With all the excitement for the upcoming game versus USC, I thought that I would take somewhat of an unusual approach to analyzing a component of the game.
To do this, I’ve decided to look at how both teams fared with penalties during the 2007 season.
In the 2007 season, Ohio State football was the 22nd lowest team in the nation in penalties per game, with 5.5, and an average 44.2 yards lost per game due to penalty. USC held the eight highest spot with 8.2 penalties/game and 74.4 yards/game.
Cincinnati ranked the highest, averaging 9.4 penalties per game with an average of 79.1 yards per game lost. That state up north was 13th lowest, giving up 5.1 penalties a game for an average of 44.6 yards per game.
But let’s see how the Buckeyes measure up in the Big Ten regarding penalties.
Here are the Big Ten teams with penalties per game highest to lowest for In-Conference games:
As you can see, Ohio State is in the middle of the pack, tied with Penn State with an average 4.9 penalties per conference game.
Here are the Pac-10 teams with penalties per game highest to lowest for In-Conference games:
USC leads their conference with 8.2 penalties per game.
In comparing the conferences, Big Ten teams average 5.06 penalties per game, while Pac-10 teams average 6.33 penalties per game in-conference.
Whether it is the varying style of play, the difference in officials, or difference in players, I’ll let you decide.
Now, let’s examine penalty splits for each team. These numbers are penalties/game—yards/game.
Vs. Ranked (AP)
Vs. Unranked (AP)
Now, I want to highlight several of these statistics.
Since Ohio State are playing the Trojans on their home turf, I want to compare OSU's “on road” penalties (5.4 for 43.6 yards) to USC's “at home” penalties (6.2 for 54.7 yards). Check one in favor of the Buckeyes.
Secondly, let’s look at non-conference averages. OSU comes in with 6.6 penalties for 53.2 yards, while USC comes in with 8.0 penalties for 77.3 yards. Check two in favor of the Buckeyes.
And how about each teams' record versus ranked opponents? Going into the game USC is ranked No.1 and Ohio State comes at them with No. 5. Versus a ranked opponent the Buckeyes give up an average of 4.8 penalties for 52 yards, while the Trojans give up 7.8 penalties for 81.3 yards versus a ranked opponent. Check three in favor of the Buckeyes.
Just for fun, the Los Angeles Memorial Coliseum is a grass field so let’s look at those stats too. On grass, OSU gives up an average of 5.2 penalties for 37.7 yards, and USC gives up 7.3 penalties for 64.9 yards.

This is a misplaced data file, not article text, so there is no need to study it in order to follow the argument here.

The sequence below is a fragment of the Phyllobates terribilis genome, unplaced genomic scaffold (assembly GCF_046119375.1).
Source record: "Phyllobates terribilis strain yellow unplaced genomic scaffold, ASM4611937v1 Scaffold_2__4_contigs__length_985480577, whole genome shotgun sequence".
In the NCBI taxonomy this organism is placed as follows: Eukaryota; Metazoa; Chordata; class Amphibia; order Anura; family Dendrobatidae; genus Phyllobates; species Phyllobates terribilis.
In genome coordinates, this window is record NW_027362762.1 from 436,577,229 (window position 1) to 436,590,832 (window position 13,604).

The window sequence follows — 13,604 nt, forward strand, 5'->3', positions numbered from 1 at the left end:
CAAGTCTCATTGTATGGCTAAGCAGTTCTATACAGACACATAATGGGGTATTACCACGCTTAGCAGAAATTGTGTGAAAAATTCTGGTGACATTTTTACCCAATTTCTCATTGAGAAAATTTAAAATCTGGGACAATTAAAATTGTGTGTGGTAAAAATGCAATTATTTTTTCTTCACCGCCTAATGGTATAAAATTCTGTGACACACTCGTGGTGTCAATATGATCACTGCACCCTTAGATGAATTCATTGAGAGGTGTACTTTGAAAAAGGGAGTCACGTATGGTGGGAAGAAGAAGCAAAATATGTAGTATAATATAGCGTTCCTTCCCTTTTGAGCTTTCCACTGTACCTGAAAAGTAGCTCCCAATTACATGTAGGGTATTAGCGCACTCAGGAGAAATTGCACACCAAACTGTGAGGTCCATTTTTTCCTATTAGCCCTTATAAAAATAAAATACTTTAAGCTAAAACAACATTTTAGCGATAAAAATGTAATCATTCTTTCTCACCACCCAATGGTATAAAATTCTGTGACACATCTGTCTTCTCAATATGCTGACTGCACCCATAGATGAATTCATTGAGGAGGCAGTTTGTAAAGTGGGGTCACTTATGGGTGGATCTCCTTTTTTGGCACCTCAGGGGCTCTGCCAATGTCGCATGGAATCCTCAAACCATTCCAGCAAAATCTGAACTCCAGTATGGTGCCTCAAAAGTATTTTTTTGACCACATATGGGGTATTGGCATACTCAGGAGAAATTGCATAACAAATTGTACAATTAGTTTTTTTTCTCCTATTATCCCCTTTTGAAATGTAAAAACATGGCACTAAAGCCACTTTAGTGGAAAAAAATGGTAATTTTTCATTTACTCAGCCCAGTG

Let’s see if the data shifts favor if we rearrange it by date.
The Game is being played Sept. 13. In Aug./Sept. Ohio State averages 7.0 penalties for 49 yards, while USC marks 9.3 penalties for 87.3 yards. Check five in favor of the Buckeyes.
These numbers could be a little hard to compare because both teams are obviously up against very different opponents, so let’s see how OSU and USC fared against common opponents in 2007.
The Buckeyes still gave up fewer penalties for few yards than did the Trojans. Check six in favor of the Buckeyes.
In one last statistic, I decided to check out what the opponents of these two teams had been giving up.
In 2007, Ohio State’s opponents gave up an average of 4.1 penalties for 37.2 yards, which is decisively less than what USC averaged in all games: 8.2 penalties for 74.4 yards.
In 2007, USC’s opponents gave up an average of 5.6 penalties for 45.2 yards, which is about equal with what OSU gave up in all games in 2007: 5.5 penalties for 44.2 yards.
What this means, is that if averages held, the Buckeyes would be getting receiving more yards due to Trojan penalties than we are used to, while USC will be seeing about the same yardage. Check seven in favor of the Buckeyes.
Now, you can chalk these statistics up to whatever you want, but I’m a firm believer in the old saying that “numbers don’t lie.” I think we are in for a few free yardage if the Trojans keep on their path of heavy penalties, which will surely aid us when we travel to the Coliseum on Sept. 13.
Now, just for kicks, let’s look at what Michigan has to say for themselves as far as penalties are concerned.
Vs. Ranked (AP)
Vs. Unranked (AP)
All statistics in the article were taken from cfbstats.com, and were in reference to the 2007 College Football Season. This article was originally written for www.buckeyecommentary.com.
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